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How to Add Square Footage to Your Houston Bungalow

How to Add Square Footage to Your Houston Bungalow-1

Bungalow homes are a popular style that has been around for some time but pose some challenges for the modern family due to their size and lack of storage. Adding onto a home that you’ve outgrown is perfectly common. It can get a little tricky, however, when the home you’re looking to add onto is a historic one in Houston. 

Changing the shape too much might sacrifice the timeless look or keep you from creating the addition from the start. Even still, adding to your Houston bungalow is possible, with the proper plan and a knowledgeable team. How can you add square footage to your historic Houston bungalow without sacrificing the iconic style? 


What Is a Bungalow Home? 

The general bungalow shape has been around for centuries, but the uniquely American-style bungalow really took off in the 1920s, coming out of the Arts and Crafts movement. The modern-day bungalows are as American as apple pie, known for their coziness and light-filled open spaces. In Houston, bungalows are particularly prevalent in the Heights and Montrose areas, but are also found just about anywhere that urban sprawl took place.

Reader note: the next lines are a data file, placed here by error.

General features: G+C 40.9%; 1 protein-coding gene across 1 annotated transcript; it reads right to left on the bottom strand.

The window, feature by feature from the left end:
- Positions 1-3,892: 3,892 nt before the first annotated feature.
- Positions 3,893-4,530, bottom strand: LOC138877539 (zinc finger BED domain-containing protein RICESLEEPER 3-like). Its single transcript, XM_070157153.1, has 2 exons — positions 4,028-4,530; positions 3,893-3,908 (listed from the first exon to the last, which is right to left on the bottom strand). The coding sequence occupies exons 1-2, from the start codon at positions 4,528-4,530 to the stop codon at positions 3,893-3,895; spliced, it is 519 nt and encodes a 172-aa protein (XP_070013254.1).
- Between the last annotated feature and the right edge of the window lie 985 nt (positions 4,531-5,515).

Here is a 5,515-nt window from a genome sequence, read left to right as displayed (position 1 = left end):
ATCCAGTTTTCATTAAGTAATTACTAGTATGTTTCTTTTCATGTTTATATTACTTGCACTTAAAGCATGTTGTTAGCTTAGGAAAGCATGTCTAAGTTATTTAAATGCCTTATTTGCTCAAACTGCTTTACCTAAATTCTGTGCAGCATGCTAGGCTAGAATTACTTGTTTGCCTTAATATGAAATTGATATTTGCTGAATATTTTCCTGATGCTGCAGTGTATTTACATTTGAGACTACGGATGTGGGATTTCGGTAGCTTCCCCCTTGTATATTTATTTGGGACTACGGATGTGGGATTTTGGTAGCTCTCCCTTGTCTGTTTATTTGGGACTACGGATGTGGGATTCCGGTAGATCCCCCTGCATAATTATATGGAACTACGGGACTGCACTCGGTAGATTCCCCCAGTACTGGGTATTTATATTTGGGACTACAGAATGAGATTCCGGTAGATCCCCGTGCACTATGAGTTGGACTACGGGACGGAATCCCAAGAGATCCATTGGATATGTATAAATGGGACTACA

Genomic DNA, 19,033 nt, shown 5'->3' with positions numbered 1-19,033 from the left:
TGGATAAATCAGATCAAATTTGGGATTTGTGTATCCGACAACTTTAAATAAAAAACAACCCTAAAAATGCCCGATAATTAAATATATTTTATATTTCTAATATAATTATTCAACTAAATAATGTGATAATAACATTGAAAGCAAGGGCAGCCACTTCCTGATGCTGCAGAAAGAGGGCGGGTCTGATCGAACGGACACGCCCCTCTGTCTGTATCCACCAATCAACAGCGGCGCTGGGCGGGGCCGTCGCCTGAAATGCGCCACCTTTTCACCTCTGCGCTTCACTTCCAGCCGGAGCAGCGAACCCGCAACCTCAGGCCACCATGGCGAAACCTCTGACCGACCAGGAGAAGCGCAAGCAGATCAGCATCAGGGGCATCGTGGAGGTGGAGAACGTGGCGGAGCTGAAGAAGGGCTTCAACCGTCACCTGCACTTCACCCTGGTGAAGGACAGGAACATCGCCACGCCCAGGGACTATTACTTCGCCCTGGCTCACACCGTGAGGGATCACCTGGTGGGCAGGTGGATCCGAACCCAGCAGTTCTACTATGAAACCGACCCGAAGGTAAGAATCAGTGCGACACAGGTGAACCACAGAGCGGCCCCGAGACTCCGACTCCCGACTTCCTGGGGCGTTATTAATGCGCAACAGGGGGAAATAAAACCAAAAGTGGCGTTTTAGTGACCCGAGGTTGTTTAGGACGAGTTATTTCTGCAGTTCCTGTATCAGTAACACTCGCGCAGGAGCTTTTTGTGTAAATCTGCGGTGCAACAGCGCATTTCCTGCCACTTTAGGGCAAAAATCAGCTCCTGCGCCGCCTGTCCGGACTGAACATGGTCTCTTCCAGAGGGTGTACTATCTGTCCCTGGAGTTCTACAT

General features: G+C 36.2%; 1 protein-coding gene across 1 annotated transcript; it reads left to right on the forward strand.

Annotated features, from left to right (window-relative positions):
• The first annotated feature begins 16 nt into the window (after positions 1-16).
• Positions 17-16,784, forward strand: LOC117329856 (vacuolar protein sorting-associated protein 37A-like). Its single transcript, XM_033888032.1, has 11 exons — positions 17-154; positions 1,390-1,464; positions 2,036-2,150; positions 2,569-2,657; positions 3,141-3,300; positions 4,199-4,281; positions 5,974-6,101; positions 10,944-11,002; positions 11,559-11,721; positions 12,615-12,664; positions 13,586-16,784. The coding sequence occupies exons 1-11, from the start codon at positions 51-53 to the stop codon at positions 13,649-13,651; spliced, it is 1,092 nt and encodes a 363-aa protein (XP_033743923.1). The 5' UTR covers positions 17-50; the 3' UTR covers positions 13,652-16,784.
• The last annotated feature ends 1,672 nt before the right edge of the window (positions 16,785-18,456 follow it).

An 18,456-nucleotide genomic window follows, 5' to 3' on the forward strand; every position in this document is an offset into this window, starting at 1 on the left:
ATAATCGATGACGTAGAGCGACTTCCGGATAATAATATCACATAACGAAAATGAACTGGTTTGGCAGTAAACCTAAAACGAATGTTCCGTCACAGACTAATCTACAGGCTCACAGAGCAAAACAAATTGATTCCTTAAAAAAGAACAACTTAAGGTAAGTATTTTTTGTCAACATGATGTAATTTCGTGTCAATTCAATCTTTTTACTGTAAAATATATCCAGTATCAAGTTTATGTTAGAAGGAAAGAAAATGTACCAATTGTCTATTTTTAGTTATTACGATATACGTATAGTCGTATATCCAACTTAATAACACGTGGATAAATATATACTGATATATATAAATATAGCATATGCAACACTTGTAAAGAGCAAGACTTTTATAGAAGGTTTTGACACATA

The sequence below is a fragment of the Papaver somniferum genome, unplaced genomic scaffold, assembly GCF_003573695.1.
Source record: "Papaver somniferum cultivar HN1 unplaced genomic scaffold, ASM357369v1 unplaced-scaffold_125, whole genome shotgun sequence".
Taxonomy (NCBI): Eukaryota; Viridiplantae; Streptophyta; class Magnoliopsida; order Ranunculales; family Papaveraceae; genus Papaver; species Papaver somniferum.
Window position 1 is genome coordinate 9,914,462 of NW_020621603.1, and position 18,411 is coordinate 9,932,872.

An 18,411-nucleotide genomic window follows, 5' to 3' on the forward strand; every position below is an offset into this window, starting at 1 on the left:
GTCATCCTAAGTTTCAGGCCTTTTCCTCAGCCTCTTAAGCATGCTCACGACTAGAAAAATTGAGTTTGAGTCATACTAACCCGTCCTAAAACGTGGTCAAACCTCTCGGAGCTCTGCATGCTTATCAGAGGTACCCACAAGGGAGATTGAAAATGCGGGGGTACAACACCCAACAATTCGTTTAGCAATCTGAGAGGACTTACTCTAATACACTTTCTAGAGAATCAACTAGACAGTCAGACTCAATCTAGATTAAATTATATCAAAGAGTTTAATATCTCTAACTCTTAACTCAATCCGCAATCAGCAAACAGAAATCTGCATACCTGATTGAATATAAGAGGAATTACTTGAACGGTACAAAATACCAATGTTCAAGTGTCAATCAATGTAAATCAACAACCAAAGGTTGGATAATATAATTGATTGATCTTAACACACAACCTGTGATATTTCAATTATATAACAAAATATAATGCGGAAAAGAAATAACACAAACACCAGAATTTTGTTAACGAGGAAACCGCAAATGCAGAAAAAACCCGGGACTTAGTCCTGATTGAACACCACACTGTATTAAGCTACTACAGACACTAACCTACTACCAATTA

These thoughtfully crafted single-story homes are modest in size, but house understated details that make the homes charming and welcoming. Built-ins, groupings of windows that allow for natural light to pour in, wainscoting, a broad or deep front porch, wide eaves, dormer windows,  and a low-pitched sloping roof are quintessential bungalow form. 

Over the last several decades, they’ve become synonymous with the craftsman-style home and why many people tend to use the terms as a single name today–the craftsman bungalow. 


Why Build an Addition on a Historic Bungalow?

As mentioned, bungalows are cozy–a delicate way of saying that these homes are on the small side. Original bungalows can be as small as 800 square feet, containing only two bedrooms and one bathroom. Many are larger but still carry many size challenges for today’s families. 

The kitchens are known to be cramped, which results in little storage, no room for an island, and will feel crowded quickly with more than one person using the space. Original bungalows also severely lack storage space and other amenities that modern families have come to depend on, like mudrooms and laundry rooms.